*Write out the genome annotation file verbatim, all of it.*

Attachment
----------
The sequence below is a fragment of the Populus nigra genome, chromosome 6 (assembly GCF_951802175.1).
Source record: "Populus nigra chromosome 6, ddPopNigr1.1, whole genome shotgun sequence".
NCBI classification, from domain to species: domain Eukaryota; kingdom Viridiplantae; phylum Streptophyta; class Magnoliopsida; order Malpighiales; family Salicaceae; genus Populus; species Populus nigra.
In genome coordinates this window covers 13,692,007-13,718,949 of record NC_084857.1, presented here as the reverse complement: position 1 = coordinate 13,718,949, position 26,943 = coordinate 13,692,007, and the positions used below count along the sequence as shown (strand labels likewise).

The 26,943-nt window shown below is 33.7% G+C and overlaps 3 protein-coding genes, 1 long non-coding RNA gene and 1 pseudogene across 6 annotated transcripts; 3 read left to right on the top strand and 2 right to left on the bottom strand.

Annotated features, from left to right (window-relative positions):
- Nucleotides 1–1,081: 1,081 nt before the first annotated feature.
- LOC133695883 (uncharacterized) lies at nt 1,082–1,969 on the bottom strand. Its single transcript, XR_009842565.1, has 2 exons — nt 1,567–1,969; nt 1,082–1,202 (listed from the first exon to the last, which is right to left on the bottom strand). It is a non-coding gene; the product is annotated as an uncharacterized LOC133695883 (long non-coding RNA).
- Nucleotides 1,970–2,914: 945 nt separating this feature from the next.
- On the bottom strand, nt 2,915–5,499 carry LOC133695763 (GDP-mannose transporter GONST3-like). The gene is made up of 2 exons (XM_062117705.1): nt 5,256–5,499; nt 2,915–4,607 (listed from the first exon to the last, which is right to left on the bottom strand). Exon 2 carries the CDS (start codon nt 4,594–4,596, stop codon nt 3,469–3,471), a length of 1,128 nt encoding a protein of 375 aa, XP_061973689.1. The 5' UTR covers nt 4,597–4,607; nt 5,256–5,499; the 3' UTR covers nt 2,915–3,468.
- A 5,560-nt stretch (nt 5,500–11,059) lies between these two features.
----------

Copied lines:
The sequence below is a fragment of the Populus nigra genome, chromosome 6 (assembly GCF_951802175.1).
Source record: "Populus nigra chromosome 6, ddPopNigr1.1, whole genome shotgun sequence".
NCBI classification, from domain to species: domain Eukaryota; kingdom Viridiplantae; phylum Streptophyta; class Magnoliopsida; order Malpighiales; family Salicaceae; genus Populus; species Populus nigra.
In genome coordinates this window covers 13,692,007-13,718,949 of record NC_084857.1, presented here as the reverse complement: position 1 = coordinate 13,718,949, position 26,943 = coordinate 13,692,007, and the positions used below count along the sequence as shown (strand labels likewise).

The 26,943-nt window shown below is 33.7% G+C and overlaps 3 protein-coding genes, 1 long non-coding RNA gene and 1 pseudogene across 6 annotated transcripts; 3 read left to right on the top strand and 2 right to left on the bottom strand.

Annotated features, from left to right (window-relative positions):
- Nucleotides 1–1,081: 1,081 nt before the first annotated feature.
- LOC133695883 (uncharacterized) lies at nt 1,082–1,969 on the bottom strand. Its single transcript, XR_009842565.1, has 2 exons — nt 1,567–1,969; nt 1,082–1,202 (listed from the first exon to the last, which is right to left on the bottom strand). It is a non-coding gene; the product is annotated as an uncharacterized LOC133695883 (long non-coding RNA).
- Nucleotides 1,970–2,914: 945 nt separating this feature from the next.
- On the bottom strand, nt 2,915–5,499 carry LOC133695763 (GDP-mannose transporter GONST3-like). The gene is made up of 2 exons (XM_062117705.1): nt 5,256–5,499; nt 2,915–4,607 (listed from the first exon to the last, which is right to left on the bottom strand). Exon 2 carries the CDS (start codon nt 4,594–4,596, stop codon nt 3,469–3,471), a length of 1,128 nt encoding a protein of 375 aa, XP_061973689.1. The 5' UTR covers nt 4,597–4,607; nt 5,256–5,499; the 3' UTR covers nt 2,915–3,468.
- A 5,560-nt stretch (nt 5,500–11,059) lies between these two features.